The Weird and Wonderful World of Joseph Beuys
He liked to embellish facts about his life.
Painter, sculptor, and conceptualist Joseph Beuys is one of the most influential artists of the latter half of the 20th century.
Beuys was born in 1921 in Kleve, Germany, making him just the right age to fight in the Second World War. He served as as a pilot in the Luftwaffe until his plane was shot down at the Crimean Front in 1944, where, supposedly, he was saved by nomadic Tartars who inhabited the region. According to Beuys, the tribe wrapped him in animal fat and nursed him back to health.
Reports from Beuys’ fellow soldiers differ, however. They stated that although the pilot of the plane died, the rear gunner, Beuys, survived after being taken to a military hospital. Beuys’ version of events is considerably more exciting, and coincides nicely with both his love of reinvention and his use of animal fat in his sculptural work.
Regardless, after living out the end of the war in a British interment camp, Beuys returned to his hometown of Kleve in August 1945. It was then that Beuys joined the Kleve Artists Association, founded by artists Walter Brüx and Hanns Lamers. They encouraged him to consider a full-time career as an artist, and just a year later in 1946, Beuys began attending the famed Düsseldorf Art Academy.
Initially focusing on sculpture, Beuys studied under Joseph Enseling before switching to a less representational class taught by Ewald Mataré, who had been recently reinstated after being dismissed during the Nazi regime. Beuys would continue to study with Mataré for the duration of his time at the Academy.
In 1947, Beuys co-founded the Thursday Group with other artists including Hanns Trier. The group organized exhibitions, talks, and events between 1947 and 1950. Graduating in 1953 at the age of 32, Beuys was greeted by the harsh realities of living as an artist in post-war Germany: money was tight and work was scarce, and so he made furniture as well as art to survive. Beuys produced many drawings—some inspired by his love of the modernist writer James Joyce and his groundbreaking work Ulysses—which were later exhibited all over the UK.
In 1961, Beuys took up a post as a professor of monumental sculpture at the Düsseldorf Art Academy, teaching such figures as Blinky Palermo and Peter Angermann, among others. His profile began to rise as began holding performances, one of which culminated with him being punched in the face by one of his own students. The image of him with a bloodied face circulated throughout the media. It was also during this time that he circulated an openly fictionalized version of his CV that enhanced and sensationalized aspects of his life and career.
Beuys was introduced to performance art in 1962 while teaching at the Academy, when he became involved with the Fluxus movement and Nam June Paik. The aims of Fluxus were to erode the barrier between institutional art and the everyday, which Beuys took to heart. His renegade approach to teaching, which included abolishing the need-to-entry requirements for his course, forced the Academy to admit 142 students they had previously rejected. Beuys was finally dismissed in 1972.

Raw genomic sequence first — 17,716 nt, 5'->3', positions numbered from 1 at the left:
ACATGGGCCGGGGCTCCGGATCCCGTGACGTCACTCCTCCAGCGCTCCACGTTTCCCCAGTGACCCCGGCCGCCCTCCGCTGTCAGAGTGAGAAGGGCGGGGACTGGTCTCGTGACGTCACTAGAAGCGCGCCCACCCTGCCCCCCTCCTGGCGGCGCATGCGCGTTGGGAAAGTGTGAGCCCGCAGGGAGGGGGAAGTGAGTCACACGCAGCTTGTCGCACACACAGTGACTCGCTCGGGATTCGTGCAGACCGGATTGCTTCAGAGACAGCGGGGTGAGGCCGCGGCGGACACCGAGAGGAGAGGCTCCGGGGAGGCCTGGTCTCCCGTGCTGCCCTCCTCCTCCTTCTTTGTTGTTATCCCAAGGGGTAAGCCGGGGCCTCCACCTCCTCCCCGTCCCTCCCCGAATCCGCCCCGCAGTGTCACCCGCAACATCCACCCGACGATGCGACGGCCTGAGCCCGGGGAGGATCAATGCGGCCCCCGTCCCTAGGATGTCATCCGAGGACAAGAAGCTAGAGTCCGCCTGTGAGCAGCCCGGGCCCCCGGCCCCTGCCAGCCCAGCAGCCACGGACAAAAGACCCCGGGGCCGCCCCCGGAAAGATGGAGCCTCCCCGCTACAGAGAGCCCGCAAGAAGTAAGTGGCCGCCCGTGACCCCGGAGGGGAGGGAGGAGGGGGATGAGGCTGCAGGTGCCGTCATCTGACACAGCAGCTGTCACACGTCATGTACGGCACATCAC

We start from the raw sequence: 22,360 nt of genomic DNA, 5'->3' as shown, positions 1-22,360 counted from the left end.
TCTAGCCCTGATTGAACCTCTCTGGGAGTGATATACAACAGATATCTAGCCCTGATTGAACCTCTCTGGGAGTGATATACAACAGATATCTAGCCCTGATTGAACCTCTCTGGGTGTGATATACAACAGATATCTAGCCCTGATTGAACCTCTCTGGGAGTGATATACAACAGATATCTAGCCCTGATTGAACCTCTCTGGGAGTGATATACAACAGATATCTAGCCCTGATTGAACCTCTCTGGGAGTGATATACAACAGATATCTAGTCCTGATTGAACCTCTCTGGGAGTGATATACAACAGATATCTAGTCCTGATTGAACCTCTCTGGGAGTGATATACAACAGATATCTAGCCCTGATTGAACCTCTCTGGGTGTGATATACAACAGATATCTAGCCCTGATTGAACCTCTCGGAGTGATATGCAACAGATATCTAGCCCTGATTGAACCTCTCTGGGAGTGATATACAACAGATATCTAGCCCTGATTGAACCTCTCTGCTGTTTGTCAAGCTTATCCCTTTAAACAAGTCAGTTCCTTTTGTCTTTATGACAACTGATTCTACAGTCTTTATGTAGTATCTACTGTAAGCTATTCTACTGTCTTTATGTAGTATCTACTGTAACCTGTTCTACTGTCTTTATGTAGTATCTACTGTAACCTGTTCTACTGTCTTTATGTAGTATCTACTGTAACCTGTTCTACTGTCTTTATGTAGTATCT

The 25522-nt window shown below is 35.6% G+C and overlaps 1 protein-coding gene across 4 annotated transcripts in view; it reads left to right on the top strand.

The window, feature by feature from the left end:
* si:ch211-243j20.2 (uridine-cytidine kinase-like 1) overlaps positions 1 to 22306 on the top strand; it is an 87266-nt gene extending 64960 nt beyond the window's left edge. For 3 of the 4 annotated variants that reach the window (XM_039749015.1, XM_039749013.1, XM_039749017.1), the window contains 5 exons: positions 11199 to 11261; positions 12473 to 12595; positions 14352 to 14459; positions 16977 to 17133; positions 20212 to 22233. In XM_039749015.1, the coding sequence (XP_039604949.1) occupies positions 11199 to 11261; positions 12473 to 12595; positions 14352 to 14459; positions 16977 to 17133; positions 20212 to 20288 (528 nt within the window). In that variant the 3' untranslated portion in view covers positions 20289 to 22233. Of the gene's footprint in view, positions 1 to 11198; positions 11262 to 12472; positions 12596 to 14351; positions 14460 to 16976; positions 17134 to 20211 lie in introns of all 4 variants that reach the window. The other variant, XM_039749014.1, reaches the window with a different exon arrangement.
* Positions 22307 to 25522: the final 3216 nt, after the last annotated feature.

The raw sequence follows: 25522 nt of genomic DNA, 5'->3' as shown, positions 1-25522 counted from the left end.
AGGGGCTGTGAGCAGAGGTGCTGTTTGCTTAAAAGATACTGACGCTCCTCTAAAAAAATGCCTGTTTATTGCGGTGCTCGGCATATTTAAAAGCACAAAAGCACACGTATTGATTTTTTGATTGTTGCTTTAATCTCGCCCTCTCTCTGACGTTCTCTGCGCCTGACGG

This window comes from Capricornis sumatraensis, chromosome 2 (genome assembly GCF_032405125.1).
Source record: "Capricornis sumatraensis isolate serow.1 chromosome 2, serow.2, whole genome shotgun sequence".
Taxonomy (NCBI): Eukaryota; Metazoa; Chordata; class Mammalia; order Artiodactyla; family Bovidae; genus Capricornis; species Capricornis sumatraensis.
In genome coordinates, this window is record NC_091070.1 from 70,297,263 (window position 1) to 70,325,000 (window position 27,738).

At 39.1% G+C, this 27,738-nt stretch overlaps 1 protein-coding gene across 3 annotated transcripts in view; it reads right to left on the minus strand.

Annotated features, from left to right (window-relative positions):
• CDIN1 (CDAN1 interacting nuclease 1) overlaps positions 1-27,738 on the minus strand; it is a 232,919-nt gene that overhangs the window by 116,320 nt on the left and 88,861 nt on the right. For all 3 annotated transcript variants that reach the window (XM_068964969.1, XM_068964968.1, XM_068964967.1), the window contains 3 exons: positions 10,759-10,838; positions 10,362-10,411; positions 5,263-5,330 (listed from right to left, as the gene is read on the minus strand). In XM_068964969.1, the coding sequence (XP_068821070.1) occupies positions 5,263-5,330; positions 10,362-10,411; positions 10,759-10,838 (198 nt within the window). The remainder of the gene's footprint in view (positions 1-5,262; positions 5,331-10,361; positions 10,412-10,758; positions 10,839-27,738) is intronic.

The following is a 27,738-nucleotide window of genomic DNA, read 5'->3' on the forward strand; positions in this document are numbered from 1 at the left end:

“Teaching is my greatest work of art,” he exclaimed to Artforum in 1969. “The rest is the waste product, a demonstration. If you want to express yourself you must present something tangible. But after a while this has only the function of a historic document. Objects aren’t very important any more. I want to get to the origin of matter, to the thought behind it.”
Beuys was an opinionated and charismatic speaker, which earned him both friends and enemies. His performance works were equally divisive. Key performances include How to Explain Pictures to a Dead Hare (1965), shown in conjunction with Beuys’ first solo exhibition in 1965. The performance, or “action,” consisted of Beuys, covered in gold and honey with an iron slab attached to one foot, solemnly explaining a picture to the dead hare he cradled in his arms. It was ultimately a touching scene, as Beuys firmly believed that art should be felt rather than intellectually understood.
For his work I Like America and America Likes Me (1974), he began at Kennedy Airport by wrapping himself in layers of felt, and was transported to René Block Gallery by ambulance. There he was locked in a room with a live coyote, which attacked his felt covering several times. He stayed in this room for eight hours over three days. At the conclusion of the performance, he took an ambulance back to the airport and returned to Germany, his feet never having touched American soil.
“I wanted to isolate myself, insulate myself, see nothing of America other than the coyote,” he is said to have remarked afterwards.
Beuys became increasingly political over the course of his life, founding the German Students Party in 1967, the Free International University for Creativity and Interdisciplinary Research in 1974, and the German Green Party in 1980. He exhibited all over the United States and Europe, including a retrospective at the Guggenheim Museum in 1979, representing Germany at the Venice Biennale in both 1976 and 1980, and his landmark “social sculpture” 7000 Oaks at documenta in 1982. With the help of volunteers, Beuys committed to planting 7,000 trees in and around Kassel, each accompanied by its own stone column. The planting continued long after his death in 1986, following a prolonged illness.
Though he ultimately died not far from his birthplace, Beuys is revered the world over for his uncompromising and groundbreaking ideas. His ideas have permeated the thinking of countless artists, and, with an entire wing of the Hamburger Bahnhof in Berlin dedicated to his work, his influence is likely to continue for decades to come.
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